While its important to manage your thoughts, emotions, and physical well being, its equally important to acknowledge if you are in a negative performance environment. If you assess your surroundings and discover that you are in an abusive relationship or in a competitive environment where peers undermine your success, you may need to consider changing where, how, or with whom you work. Working in hostile environments can rapidly chip away a person's resilience and magnify even minor mental health challenges. If this is the case, it’s critical to reassess your journey forward; look for positive opporunitites, try to manage your exposure to toxic individuals as much as possible, and begin to reclaim your sense of safety. Being self-aware of your potentially harmful tendencies is equally important, so you don't contribute negatively to relationships with others. In an environment that may already be hostile, the lack of this self-awareness can continue to add toxicity and create a vicious cycle for the entire community.

Most of us go through life enjoying the performing arts and connecting with them in our own ways, oblivious to the experiences of the artists themselves. However, to truly move forward and support the creative community, we must not only understand the wide spectrum of Music Performance Anxiety but acknowledge that it's not necessary for unhealthy ‘stage fright’ to be normalized or dismissed. Perhaps we can even encourage an environment where artists enjoy their preparation and performance as much as the audience loves the final show.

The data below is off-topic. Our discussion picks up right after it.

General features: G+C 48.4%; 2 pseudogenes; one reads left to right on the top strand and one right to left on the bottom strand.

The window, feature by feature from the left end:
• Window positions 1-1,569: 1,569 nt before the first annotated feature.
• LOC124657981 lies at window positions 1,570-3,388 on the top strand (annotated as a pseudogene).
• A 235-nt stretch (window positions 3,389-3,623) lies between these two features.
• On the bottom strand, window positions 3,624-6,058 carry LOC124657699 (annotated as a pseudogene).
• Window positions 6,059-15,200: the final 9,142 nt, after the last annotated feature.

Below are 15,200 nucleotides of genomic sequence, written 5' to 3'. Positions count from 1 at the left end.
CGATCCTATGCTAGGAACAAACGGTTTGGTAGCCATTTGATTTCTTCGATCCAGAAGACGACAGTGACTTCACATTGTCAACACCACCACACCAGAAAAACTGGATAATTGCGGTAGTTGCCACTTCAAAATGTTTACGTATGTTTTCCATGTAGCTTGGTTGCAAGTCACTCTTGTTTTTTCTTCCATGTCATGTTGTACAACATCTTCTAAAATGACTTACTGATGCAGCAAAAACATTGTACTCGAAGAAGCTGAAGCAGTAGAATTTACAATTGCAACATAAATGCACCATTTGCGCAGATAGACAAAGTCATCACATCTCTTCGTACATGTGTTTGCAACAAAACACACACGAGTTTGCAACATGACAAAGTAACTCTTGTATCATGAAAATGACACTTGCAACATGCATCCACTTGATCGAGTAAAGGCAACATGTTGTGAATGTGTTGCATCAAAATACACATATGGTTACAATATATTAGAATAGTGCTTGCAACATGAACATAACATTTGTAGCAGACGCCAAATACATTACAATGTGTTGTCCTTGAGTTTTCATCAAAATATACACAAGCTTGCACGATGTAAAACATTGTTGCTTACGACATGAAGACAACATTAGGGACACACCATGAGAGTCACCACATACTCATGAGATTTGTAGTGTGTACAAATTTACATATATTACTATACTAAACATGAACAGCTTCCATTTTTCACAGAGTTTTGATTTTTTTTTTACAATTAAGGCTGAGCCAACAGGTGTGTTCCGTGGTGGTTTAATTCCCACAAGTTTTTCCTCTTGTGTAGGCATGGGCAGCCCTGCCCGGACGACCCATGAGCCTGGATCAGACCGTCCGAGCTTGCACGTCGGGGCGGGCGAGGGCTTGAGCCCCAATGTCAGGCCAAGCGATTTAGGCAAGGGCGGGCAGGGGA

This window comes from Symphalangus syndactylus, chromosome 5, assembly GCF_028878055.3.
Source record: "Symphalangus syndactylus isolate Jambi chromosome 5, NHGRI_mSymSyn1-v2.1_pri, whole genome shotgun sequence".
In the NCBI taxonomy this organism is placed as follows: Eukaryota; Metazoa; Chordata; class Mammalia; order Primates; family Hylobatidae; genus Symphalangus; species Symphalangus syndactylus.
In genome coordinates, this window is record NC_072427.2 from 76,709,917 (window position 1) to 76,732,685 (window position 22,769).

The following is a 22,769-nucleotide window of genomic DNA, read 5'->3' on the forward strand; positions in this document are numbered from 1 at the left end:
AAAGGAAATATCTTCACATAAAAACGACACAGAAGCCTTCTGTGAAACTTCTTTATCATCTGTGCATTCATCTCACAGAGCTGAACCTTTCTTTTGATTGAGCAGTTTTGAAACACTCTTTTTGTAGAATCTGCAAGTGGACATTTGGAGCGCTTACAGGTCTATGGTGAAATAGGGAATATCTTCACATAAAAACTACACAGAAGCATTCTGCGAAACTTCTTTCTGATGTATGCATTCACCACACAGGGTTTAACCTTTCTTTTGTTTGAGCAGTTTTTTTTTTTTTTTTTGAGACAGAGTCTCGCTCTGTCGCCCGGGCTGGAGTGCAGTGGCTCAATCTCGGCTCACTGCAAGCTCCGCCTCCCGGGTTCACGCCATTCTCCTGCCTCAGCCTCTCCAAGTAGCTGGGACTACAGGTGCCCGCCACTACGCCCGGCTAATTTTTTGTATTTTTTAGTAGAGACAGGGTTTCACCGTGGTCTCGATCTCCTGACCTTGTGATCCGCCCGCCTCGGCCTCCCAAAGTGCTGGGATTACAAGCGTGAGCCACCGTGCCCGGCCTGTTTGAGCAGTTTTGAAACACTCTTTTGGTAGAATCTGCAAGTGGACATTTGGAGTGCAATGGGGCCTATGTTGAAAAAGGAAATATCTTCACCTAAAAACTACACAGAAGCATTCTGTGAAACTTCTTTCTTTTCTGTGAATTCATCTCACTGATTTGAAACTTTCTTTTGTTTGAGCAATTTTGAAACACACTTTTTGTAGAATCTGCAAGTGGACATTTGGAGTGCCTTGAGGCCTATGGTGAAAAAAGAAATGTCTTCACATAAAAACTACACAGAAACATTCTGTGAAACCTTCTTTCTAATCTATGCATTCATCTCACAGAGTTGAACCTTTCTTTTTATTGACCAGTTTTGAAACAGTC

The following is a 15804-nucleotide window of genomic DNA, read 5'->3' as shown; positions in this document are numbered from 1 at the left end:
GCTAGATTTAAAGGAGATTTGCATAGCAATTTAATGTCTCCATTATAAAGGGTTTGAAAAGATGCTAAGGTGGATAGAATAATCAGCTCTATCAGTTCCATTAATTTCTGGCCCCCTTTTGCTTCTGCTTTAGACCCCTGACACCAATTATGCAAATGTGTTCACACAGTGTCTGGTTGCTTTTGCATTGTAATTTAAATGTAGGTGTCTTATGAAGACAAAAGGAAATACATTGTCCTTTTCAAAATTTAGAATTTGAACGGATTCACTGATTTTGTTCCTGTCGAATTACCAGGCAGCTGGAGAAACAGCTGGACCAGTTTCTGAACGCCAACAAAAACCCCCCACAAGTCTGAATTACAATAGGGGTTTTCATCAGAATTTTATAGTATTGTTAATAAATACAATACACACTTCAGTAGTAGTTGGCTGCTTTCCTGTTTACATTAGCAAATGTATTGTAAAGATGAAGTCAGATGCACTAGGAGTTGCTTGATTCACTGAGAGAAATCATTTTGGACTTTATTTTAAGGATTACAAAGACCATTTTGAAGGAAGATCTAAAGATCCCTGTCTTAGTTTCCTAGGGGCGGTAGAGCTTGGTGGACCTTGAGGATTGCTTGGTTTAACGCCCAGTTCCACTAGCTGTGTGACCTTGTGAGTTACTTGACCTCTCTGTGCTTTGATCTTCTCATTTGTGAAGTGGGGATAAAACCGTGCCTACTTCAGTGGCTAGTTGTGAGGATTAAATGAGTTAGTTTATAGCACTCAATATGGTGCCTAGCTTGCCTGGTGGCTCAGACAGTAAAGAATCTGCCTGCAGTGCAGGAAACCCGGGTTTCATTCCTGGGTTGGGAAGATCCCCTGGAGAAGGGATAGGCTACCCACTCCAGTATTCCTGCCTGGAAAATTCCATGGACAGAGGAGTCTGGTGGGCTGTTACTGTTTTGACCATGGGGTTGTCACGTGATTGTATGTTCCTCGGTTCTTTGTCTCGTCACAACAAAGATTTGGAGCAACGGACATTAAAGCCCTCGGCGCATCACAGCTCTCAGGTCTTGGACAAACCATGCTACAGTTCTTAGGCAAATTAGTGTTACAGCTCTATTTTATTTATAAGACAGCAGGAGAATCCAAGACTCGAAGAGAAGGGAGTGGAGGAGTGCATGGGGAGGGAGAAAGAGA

1. Hendricks, K. S. (2014). Changes in self-efficacy beliefs over time: Contextual influences of gender, rank-based placement, and social support in a competitive orchestra environment. Psychology of Music, 43(3), 347-365 https://doi.org/10.1177/0305735612471238
  2. Herman, J. L. (1992). Trauma and recovery. Basic Books.
  3. Kenny, D. T. (2011). The psychology of music performance anxiety. Oxford University Press.
  4. McGrath, C., Hendricks, K. S., & Smith, T. D. (2017). Performance anxiety strategies: A musician's guile to managing stage fright.
  5. van der Kolk, B. A. (2014). The body keeps the score: Brain, mind, and body in the healing of trauma. Viking.
  6. Rosenberg, M. B. (2003). Nonviolent communication: A language of life. (2nd ed.). PuddleDancer Press.
Written By
Dr. Tawnya D. Smith

Dr. Tawnya D. Smith is assistant professor of music education at Boston University. She is co-author of the book Performance Anxiety Strategies and co-editor of Narratives and Reflections in Music Education: Listening to Voices Seldom Heard. Dr. Smith has published articles in the Journal of Applied Arts and Health, Music Educators Journal, and Gender and Education. She has also contributed book chapters to Art as Research; Key Issues in Arts Education; and Queering Freedom: Music, Identity, and Spirituality. 

Dr. Smith teaches graduate courses in research, curriculum, arts integration, and undergraduate courses on the topic of creating healthy classrooms, and arts and the environment. She is an integrative researcher who explores expressive arts principles to promote holistic learning. Her background in music education has led her to experiment with free improvisation and multi-modal art response as a means for learners to explore the self in community settings. Her recent work focuses upon arts integration and social justice.